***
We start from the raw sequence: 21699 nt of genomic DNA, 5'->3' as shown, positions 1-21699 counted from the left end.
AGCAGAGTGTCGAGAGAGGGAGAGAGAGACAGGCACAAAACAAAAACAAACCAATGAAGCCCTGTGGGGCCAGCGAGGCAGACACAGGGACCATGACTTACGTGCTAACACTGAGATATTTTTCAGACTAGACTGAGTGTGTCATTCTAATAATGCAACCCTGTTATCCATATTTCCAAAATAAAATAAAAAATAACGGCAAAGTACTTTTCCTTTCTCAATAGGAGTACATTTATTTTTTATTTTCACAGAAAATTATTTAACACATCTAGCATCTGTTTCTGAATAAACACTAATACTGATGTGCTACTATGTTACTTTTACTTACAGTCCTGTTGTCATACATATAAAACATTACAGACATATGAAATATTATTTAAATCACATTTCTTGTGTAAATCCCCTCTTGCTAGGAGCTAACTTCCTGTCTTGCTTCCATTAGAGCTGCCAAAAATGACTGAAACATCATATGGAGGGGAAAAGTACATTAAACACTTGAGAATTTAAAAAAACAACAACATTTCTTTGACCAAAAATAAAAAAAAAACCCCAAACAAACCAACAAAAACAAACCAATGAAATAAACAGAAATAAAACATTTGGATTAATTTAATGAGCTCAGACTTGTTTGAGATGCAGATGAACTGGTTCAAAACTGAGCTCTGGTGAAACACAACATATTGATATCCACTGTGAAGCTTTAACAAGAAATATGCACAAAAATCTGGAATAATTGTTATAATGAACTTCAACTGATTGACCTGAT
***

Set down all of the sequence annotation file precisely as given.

We start from the raw sequence: 21699 nt of genomic DNA, 5'->3' as shown, positions 1-21699 counted from the left end.
AGCAGAGTGTCGAGAGAGGGAGAGAGAGACAGGCACAAAACAAAAACAAACCAATGAAGCCCTGTGGGGCCAGCGAGGCAGACACAGGGACCATGACTTACGTGCTAACACTGAGATATTTTTCAGACTAGACTGAGTGTGTCATTCTAATAATGCAACCCTGTTATCCATATTTCCAAAATAAAATAAAAAATAACGGCAAAGTACTTTTCCTTTCTCAATAGGAGTACATTTATTTTTTATTTTCACAGAAAATTATTTAACACATCTAGCATCTGTTTCTGAATAAACACTAATACTGATGTGCTACTATGTTACTTTTACTTACAGTCCTGTTGTCATACATATAAAACATTACAGACATATGAAATATTATTTAAATCACATTTCTTGTGTAAATCCCCTCTTGCTAGGAGCTAACTTCCTGTCTTGCTTCCATTAGAGCTGCCAAAAATGACTGAAACATCATATGGAGGGGAAAAGTACATTAAACACTTGAGAATTTAAAAAAACAACAACATTTCTTTGACCAAAAATAAAAAAAAAACCCCAAACAAACCAACAAAAACAAACCAATGAAATAAACAGAAATAAAACATTTGGATTAATTTAATGAGCTCAGACTTGTTTGAGATGCAGATGAACTGGTTCAAAACTGAGCTCTGGTGAAACACAACATATTGATATCCACTGTGAAGCTTTAACAAGAAATATGCACAAAAATCTGGAATAATTGTTATAATGAACTTCAACTGATTGACCTGAT